• Kyodo


About 70 environmental conservation groups have issued a statement seeking cancellation of the long-delayed plan to move the U.S. Futenma air base elsewhere in Okinawa Prefecture.

The organizations said they plan to send the statement, issued on Thursday, the International Day for Biological Diversity, to the Japanese and U.S. governments as well as Okinawa Gov. Hirokazu Nakaima.

Among the groups is Ramsar Network Japan, which is involved in the preservation of swamps.

There are coral reefs, sea grass meadows and a dugong habitat off Nago’s Henoko district where the government plans to build a runway that would replace the functions of the Futenma base, which is in the city of Ginowan.

The U.S. forces are currently building helipads for Osprey tilt-rotor transport planes in the Yambaru forests in the village of Higashi near Nago, where a variety of rare animals live, such as Okinawa woodpeckers.

In the statement, the conservationist groups note that the areas are important for maintaining biodiversity and could be destroyed by the construction of the U.S. military facilities.

The statement urges the Japanese and U.S. governments to cancel the relocation of U.S. Marine Corps Air Station Futenma to Nago and construction of the helipads.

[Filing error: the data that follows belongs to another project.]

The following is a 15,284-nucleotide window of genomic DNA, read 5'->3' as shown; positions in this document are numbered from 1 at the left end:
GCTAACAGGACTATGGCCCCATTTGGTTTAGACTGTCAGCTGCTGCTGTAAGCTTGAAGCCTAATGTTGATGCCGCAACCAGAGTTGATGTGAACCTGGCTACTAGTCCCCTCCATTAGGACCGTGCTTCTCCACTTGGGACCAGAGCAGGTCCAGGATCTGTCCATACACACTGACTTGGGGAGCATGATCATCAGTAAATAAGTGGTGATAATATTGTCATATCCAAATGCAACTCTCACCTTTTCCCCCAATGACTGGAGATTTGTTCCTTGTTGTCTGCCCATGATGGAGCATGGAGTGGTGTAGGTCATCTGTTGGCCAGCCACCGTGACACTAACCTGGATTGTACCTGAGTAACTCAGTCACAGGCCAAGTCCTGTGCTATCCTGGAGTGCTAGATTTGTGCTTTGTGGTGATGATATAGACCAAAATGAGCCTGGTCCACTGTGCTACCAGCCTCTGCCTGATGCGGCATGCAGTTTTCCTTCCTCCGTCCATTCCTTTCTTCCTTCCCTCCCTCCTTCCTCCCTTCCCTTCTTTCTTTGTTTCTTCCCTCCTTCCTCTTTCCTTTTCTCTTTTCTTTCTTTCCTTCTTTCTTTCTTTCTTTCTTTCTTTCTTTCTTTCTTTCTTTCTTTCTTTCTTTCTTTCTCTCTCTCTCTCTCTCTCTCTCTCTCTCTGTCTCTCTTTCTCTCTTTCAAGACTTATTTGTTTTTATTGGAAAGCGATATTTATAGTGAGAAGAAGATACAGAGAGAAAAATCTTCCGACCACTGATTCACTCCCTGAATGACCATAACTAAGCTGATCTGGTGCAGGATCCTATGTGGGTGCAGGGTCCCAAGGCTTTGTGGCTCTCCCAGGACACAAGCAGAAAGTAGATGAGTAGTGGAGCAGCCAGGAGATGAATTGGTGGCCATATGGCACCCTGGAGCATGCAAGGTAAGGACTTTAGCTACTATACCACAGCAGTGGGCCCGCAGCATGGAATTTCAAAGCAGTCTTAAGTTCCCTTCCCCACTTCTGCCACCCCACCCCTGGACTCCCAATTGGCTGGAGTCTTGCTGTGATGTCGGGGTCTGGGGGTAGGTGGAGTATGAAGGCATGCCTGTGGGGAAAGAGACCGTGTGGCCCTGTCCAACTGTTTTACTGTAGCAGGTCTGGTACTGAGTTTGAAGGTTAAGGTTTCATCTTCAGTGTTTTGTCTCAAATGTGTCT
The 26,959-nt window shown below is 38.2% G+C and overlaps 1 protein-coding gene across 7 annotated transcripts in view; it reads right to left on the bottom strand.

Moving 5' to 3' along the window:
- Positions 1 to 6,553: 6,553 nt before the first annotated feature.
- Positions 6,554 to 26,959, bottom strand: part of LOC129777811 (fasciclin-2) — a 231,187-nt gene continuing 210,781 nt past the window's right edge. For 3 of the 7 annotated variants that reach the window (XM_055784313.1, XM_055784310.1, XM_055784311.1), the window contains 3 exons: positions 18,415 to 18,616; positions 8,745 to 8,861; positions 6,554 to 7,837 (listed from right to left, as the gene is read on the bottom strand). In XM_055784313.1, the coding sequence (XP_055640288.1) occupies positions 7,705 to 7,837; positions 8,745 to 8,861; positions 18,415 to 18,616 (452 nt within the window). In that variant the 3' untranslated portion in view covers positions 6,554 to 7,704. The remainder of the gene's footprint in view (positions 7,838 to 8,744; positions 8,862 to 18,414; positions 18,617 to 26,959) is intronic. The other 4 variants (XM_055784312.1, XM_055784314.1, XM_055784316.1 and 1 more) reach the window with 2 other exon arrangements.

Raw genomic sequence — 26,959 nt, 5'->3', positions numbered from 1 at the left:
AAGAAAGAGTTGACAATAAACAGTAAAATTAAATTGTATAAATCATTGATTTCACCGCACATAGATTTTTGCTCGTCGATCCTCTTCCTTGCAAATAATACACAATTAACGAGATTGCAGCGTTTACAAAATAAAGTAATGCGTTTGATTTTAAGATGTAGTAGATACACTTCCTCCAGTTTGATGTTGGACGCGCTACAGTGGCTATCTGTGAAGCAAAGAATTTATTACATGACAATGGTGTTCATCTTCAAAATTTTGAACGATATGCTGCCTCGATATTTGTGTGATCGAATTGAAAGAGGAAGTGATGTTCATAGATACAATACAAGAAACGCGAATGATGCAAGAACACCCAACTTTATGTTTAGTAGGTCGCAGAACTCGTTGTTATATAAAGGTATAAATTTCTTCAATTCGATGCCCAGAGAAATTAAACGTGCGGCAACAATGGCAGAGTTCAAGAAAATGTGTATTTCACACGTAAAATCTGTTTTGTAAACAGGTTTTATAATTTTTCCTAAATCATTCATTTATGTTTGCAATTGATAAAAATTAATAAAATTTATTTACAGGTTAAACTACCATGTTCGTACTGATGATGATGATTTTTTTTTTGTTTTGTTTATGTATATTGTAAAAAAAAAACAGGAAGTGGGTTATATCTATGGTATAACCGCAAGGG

It also calls on the Okinawa governor to cancel his approval of landfill in the sea off the Henoko district for the new base.

Eager to address Congress

Washington KYODO

The mayor of Nago, Okinawa Prefecture, expressed his readiness to appear before the U.S. Congress should any committee hold a hearing on the contentious relocation of the Futenma airfield to his city.

Susumu Inamine, who opposes the relocation of Futenma to Nago, told reporters in Washington that he asked House members he met to propose holding such a hearing.

Inamine, who was re-elected in January, traveled to the U.S. on May 15 to pitch his opposition to the relocation plan in New York and Washington.

In a time of both misinformation and too much information, quality journalism is more crucial than ever.
By subscribing, you can help us get the story right.